Virginia’s lieutenant governor has joined a brief of amici curiae in support of Students for Fair Admissions, Inc., v. President & Fellows of Harvard College and Students for Fair Admissions, Inc., v. University of North Carolina, et al, two high-profile cases involving alleged discrimination in the colleges’ admissions processes.
“It is time to end the policies of college selection based on race, which is counter to equal treatment under the law. University-sponsored and supported charter schools, the expansion of scholarships for low-income students, and improved student testing methods will help provide increased diversity at universities,” Lt. Gov. Winsome Earle-Sears (R) said in a statement. “The right to a good education doesn’t come at the expense of denying another the right as well. We learn from history that we don’t learn from history. We are not about to deny educational rights to Asian children. Rather, we must ensure that all children have access to educational opportunities.”
A brief of amici curiae means that Earle-Sears and the state of Virginia will not be party to the lawsuit, but will be available to offer legal advice and opinions to the court.
The statement also said that North Carolina’s lieutenant governor, Republican Mark Robinson, also joined in the brief.
In what has become a longstanding battle that began in 2014, Harvard has been accused of purposefully limiting the number of Asian students it enrolls each year, despite the fact that those whom they reject are academically qualified.
The plaintiffs argue that the practice amounts to racial discrimination, which violates the Equal Protection Clause and Title VI of the Civil Rights Act of 1964.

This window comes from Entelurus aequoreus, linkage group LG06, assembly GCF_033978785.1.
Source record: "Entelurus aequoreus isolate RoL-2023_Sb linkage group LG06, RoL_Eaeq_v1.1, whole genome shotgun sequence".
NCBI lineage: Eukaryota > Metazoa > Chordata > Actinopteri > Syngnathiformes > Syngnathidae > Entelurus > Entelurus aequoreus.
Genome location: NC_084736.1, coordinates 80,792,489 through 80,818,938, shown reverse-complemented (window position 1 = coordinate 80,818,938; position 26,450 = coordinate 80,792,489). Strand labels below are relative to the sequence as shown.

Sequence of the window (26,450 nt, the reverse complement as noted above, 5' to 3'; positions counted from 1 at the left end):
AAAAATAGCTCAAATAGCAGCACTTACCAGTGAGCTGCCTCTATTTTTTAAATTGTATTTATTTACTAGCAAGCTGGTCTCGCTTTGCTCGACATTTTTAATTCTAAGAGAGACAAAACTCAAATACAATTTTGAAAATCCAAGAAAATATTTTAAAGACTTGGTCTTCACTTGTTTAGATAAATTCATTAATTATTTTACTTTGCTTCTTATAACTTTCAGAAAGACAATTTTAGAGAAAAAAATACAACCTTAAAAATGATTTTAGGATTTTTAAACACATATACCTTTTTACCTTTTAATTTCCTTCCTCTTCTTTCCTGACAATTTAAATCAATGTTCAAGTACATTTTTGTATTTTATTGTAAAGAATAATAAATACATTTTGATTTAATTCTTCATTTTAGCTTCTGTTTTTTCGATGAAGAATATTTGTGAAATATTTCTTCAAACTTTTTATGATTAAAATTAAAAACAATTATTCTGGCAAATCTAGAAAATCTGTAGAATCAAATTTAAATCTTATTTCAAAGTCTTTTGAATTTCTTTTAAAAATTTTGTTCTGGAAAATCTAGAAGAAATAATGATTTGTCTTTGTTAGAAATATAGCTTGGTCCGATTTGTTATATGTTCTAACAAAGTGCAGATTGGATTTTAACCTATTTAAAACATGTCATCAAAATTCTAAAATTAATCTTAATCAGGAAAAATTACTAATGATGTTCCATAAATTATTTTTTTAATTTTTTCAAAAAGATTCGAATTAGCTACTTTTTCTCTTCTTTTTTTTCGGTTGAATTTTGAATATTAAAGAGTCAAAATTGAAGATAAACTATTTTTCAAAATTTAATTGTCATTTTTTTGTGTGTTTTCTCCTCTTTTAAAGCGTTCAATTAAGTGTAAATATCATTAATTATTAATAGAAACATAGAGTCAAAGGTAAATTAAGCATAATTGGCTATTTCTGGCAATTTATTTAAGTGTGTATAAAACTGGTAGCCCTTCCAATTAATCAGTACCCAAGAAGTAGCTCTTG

In the latest action in the case, an appellate court ruled in favor of Harvard in 2020, saying that Harvard considered race-neutral alternatives to their existing practice.
“While we are disappointed with the opinion of the First Circuit Court of Appeals, our hope is not lost,” said Edward Blum, founder of Students for Fair Admissions, at the time. “This lawsuit is now on track to go up to the U.S. Supreme Court, where we will ask the justices to end these unfair and unconstitutional race-based admissions policies at Harvard and all colleges and universities.”
Blum was right.
In January, the Supreme Court decided that it will in fact hear the case involving the Ivy League school. The timetable for that hearing remains unclear.
The case numbers are Nos. 20-1199 and 20-707.
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Pete D’Abrosca is a reporter at The Virginia Star and The Star News Network. Email tips to [email protected].